Losing his place on the Rival Bay made him feel as though he was tilting on the edge of the Hedlion Cliffs of his birth world. He would truly be a homeless babe again. A vagrant, a refugee. Milgin’s words would always haunt him: Stay. You are a crucial piece to rebuild the Legacy. But there was no Legacy. And he did not even know if Milgin and the others yet lived.
It wasn’t fear that drove him from the Legacy Galaxy. He did not fear death. It was despair; grief; impotence. They were relicts of a bygone age, and holding onto the dead past. But the Rival had given him a purpose and a home again. If he lost that…?
Shaak-Rom expelled a heavy breath from his lungs, and pushed the thoughts aside. He had done what he thought was right. If it set him further adrift in the universe, what great difference would it make? Perhaps another six year voyage back to Legacy was no worse than any other recourse.
Spinning in his chair Shaak-Rom rose and left the Archive. He made his way along the grated catwalk towards the Circle, listening to the hollow clump of his boots as though they were his last on this ship.
Behind him the communications alert chimed: incoming Linkburst! Could it be Councilman Joffs already? A speedy reply seemed alarming at best. Gritting his teeth Shaak-Rom spun and trotted back to the Archive. Crashing into the chair again he struck the respond key. “This is the Rival Bay.”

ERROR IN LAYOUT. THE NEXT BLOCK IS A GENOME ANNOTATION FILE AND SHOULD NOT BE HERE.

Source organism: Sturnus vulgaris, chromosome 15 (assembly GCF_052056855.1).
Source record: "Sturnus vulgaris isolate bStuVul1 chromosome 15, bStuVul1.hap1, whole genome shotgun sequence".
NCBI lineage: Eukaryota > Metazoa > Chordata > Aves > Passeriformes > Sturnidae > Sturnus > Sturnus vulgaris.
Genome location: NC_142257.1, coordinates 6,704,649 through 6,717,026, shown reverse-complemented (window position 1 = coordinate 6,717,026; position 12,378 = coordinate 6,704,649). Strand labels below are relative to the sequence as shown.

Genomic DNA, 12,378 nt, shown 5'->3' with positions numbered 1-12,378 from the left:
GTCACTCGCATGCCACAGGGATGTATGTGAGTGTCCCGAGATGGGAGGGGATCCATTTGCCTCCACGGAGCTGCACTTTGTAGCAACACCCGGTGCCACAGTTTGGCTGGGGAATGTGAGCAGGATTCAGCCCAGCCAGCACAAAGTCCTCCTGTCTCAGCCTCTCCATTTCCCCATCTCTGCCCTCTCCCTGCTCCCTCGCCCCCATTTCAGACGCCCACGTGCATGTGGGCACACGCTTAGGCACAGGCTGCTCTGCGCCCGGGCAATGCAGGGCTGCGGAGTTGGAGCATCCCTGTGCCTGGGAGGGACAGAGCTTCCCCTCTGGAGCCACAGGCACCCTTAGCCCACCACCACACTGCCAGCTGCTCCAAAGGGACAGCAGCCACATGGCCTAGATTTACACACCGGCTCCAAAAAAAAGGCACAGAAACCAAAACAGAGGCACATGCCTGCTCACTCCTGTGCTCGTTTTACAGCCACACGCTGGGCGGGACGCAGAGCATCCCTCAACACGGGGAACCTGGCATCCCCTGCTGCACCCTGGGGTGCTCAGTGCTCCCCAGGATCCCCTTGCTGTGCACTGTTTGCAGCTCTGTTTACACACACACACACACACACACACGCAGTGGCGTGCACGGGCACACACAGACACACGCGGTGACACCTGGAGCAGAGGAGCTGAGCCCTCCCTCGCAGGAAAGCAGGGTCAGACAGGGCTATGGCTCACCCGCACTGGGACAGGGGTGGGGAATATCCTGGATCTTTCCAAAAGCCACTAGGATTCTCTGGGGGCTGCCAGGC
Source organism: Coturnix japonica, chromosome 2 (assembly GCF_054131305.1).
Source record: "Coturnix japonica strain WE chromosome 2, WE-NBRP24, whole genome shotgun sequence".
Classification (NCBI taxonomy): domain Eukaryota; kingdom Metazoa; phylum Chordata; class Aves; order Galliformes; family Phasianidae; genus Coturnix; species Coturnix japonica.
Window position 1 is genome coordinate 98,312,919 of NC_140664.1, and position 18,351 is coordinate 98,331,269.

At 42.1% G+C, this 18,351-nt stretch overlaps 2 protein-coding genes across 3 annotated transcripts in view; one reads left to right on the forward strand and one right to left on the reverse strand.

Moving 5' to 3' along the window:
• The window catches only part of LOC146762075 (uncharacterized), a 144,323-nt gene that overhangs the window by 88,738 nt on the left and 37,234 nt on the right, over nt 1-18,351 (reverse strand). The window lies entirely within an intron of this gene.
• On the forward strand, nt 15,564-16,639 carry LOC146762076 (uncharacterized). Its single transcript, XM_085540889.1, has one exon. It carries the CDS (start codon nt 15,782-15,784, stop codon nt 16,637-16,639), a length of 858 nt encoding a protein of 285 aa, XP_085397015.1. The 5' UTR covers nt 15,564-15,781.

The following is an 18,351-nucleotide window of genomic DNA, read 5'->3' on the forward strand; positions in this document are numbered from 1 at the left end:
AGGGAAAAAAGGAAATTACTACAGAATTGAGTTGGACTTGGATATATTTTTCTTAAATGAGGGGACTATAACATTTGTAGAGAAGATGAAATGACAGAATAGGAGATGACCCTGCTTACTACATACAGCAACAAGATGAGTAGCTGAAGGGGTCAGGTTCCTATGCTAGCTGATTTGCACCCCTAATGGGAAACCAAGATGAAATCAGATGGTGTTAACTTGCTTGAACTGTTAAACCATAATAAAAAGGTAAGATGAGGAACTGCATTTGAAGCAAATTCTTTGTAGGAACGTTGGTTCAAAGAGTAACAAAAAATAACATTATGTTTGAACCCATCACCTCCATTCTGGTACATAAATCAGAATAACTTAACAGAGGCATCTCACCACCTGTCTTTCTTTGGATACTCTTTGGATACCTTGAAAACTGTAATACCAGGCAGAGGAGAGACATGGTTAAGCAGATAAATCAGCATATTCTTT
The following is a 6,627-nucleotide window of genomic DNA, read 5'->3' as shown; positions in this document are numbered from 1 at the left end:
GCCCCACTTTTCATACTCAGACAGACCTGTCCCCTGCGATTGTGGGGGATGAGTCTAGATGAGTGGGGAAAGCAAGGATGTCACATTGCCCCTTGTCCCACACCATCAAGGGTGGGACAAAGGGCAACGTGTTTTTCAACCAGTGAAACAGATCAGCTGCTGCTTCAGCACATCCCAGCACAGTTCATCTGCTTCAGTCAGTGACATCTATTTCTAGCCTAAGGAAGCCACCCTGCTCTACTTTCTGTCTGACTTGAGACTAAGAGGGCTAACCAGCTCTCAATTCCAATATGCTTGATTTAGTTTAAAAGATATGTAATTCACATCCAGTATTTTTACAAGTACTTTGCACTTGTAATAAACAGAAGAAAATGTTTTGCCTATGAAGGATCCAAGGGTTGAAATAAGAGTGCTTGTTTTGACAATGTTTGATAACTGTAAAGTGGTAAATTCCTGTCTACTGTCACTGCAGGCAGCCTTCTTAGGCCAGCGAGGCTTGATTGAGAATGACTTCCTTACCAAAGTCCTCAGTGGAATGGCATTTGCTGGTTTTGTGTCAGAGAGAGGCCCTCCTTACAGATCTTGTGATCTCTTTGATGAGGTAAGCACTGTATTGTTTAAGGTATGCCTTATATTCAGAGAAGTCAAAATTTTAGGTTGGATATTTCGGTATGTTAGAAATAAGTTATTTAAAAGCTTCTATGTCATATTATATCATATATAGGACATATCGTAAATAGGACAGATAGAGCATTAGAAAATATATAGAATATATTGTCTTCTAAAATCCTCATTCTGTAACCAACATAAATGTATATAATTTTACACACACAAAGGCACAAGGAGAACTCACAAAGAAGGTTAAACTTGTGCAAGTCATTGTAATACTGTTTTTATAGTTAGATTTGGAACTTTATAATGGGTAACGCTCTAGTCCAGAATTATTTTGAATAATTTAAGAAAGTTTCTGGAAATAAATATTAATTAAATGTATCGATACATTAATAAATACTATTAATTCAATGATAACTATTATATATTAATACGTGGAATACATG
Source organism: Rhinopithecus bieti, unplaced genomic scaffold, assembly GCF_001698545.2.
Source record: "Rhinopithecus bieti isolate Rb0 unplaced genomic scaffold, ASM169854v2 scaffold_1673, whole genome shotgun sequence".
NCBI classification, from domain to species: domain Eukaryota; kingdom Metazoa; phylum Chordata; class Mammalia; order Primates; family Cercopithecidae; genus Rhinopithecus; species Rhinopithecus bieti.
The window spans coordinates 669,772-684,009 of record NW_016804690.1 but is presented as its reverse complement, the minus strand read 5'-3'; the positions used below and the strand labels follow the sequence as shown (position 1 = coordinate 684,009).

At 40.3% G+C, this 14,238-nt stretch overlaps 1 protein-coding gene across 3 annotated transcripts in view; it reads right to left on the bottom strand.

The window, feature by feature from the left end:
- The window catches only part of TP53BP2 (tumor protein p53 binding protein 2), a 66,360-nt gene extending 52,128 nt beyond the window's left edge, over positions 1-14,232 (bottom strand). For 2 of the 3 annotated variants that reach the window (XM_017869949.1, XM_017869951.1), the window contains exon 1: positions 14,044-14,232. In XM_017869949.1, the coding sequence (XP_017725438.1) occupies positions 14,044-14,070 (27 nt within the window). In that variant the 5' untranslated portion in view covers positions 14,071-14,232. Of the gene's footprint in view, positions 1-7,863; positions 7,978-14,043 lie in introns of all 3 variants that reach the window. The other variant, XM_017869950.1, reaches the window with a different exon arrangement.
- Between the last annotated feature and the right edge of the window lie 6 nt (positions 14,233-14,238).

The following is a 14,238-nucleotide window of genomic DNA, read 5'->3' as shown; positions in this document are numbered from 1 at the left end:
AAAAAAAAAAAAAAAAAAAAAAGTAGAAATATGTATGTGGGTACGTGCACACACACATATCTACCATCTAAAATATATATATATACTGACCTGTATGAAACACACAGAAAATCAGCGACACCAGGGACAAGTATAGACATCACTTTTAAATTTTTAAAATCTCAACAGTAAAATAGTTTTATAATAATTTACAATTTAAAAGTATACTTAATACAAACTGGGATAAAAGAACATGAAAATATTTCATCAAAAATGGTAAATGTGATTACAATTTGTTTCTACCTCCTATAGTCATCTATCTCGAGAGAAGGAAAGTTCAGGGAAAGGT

Joffs’ plump figure sprang up from the console. “Yes. Hello again, Chief Rom.”
“The Council and I have reached a consensus.”
Shaak-Rom tried to mask his surprise. “That is most expedient of you…!”
“Yes. We are all present, and we have discussed the matter. While the circumstances you have outlined are less than ideal, we would like to continue with the resettlement via the Rival Bay, if you and your crew are still willing to take us.”
Shaak-Rom’s mouth opened before he knew what to say. “That is… most achievable. Yes, we are still able and willing to take you and your people.”
“That is well,” replied the councilman, “You might wonder why we are so willing to make this journey. Well, as you might imagine, it isn’t easy to find anyone going our way. And as for the danger… that is precisely why most of us wish to leave this sector. It isn’t what we bargained for when we came here, and we don’t want to raise our children in such a lawless and hostile environment.”
Shaak-Rom felt his business decorum returning, “Of course, Councilman. We will continue with preparations then. We are delighted to have signed with you, and we will do everything to provide you and your people with a safe and comfortable voyage.”
“Wonderful. How soon can we inspect the vessel and prepare for boarding?”
“Within the week! Our transport shuttle is scheduled for supplies in three days. We can have you and any other representatives come aboard at that time. If everything is to your liking we should be able to begin boarding after that.”
“Very well. Please send me the coordinates for the shuttle, and time of rendezvous , and we will be ready.”
“I will. Rival out.”
Shaak-Rom batted the Linkburst away and leaned back. A giddy lightheadedness filled him, and his head-tendrils flexed and stretched.
For now, things would continue.